This is the tastiest bread I have ever made. It’s also the easiest because the secret ingredient in all true bread is time. The key to an addictive loaf of rich, hearty goodness is non-laborious kneading; it’s an overnight rest for the living dough. With time, water and flour naturally form an elastic dough that rises with just a small amount of yeast. Here’s how to make your own Country Bread, full of rustic whole grain goodness, or a loaf of refined white City Bread.

Yield: 1 loaf

Ingredients

For a loaf of Country Bread
3 cups all purpose or bread flour
1 cup whole wheat four
1/2 cup any multigrain mix (see variations)
1/2 heaping teaspoon active dry yeast
2 teaspoons salt
2 1/4 cups warm water

For a loaf of City Bread
5 cups all purpose or bread flour
1/2 heaping teaspoon active dry yeast
2 teaspoons salt
2 1/2 cups warm water

Procedure

In a large bowl whisk the dry ingredients together, evenly distributing the salt and yeast throughout the flour. Pour in the warm water and stir with the handle of a wooden spoon until a moist dough forms. Continue stirring until the dough incorporates all the loose flour in the bowl, 1 or 2 minutes in total.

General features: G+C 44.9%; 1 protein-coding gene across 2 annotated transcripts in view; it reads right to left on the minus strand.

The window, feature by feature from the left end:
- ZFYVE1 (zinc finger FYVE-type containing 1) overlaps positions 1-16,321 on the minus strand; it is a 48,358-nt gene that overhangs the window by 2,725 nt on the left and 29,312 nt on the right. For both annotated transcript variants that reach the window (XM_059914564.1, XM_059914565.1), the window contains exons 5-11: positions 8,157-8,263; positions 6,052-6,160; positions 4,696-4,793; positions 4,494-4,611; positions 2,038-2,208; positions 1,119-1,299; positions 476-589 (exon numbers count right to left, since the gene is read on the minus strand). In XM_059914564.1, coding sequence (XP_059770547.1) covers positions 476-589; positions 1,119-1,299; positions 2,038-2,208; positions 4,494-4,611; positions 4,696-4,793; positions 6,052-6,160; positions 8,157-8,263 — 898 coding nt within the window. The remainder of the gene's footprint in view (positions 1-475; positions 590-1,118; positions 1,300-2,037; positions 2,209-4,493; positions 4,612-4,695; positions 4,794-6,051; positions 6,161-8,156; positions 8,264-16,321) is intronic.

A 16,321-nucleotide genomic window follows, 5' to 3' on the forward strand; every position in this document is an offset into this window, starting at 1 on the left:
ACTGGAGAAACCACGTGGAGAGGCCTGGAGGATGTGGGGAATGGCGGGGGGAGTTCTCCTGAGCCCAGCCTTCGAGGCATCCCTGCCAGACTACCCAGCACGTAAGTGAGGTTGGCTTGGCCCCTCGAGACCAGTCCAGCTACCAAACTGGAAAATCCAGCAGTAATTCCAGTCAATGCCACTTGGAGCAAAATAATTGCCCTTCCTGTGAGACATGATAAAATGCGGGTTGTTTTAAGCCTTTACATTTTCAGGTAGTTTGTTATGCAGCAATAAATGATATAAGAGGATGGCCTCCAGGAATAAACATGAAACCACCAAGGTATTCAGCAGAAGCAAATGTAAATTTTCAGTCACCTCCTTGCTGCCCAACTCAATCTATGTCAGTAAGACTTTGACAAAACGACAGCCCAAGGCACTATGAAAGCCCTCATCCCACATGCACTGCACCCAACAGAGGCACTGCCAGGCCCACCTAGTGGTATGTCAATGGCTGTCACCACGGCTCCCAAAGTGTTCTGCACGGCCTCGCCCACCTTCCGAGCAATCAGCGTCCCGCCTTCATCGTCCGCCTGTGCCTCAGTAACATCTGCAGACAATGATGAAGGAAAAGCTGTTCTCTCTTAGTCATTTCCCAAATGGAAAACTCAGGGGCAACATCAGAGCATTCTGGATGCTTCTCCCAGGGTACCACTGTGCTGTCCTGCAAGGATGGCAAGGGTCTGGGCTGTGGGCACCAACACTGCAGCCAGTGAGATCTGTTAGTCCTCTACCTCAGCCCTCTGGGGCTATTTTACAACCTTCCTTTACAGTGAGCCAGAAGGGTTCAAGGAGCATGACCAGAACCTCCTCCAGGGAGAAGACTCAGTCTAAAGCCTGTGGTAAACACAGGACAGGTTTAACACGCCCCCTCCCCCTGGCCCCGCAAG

Cover the bowl with plastic wrap and let rest in a warm place for 8-10 hours. The dough will double in size and bubble, and long elastic gluten strands will form without laborious kneading.

Dust the dough lightly with a bit of flour. Oil hands lightly and, with your fingertips, gather dough from the outside edges to the middle, knocking it down into a loose ball. Turn out onto a lightly floured board and knead for a few moments until a tight ball forms. Toss the ball back in the bowl and lightly coat with a splash of vegetable oil, turning to evenly cover.

Gently roll the dough into a thin log that fits end to end in a lightly oiled 9- x 5-inch (2 L) loaf pan and, without covering, rest it a second time. In 2 to 3 hours it will double in size once more.

Meanwhile, preheat your oven to 425°F (220°C). When the dough is ready, bake for 45 minutes.

Variation

Bread dough has a higher concentration of gluten in it so it will produce the strongest loaf with the most rise. All-purpose flour has less gluten but will still produce a beautiful loaf of bread. In either case the dough is strong enough to hold lots of multi-grain bits so, in the Country Bread, for a multi-grain mix, you may use a blend such as Red River cereal or a 12-grain cereal breakfast blend. You may also use plain oatmeal, cornmeal or even potato flakes.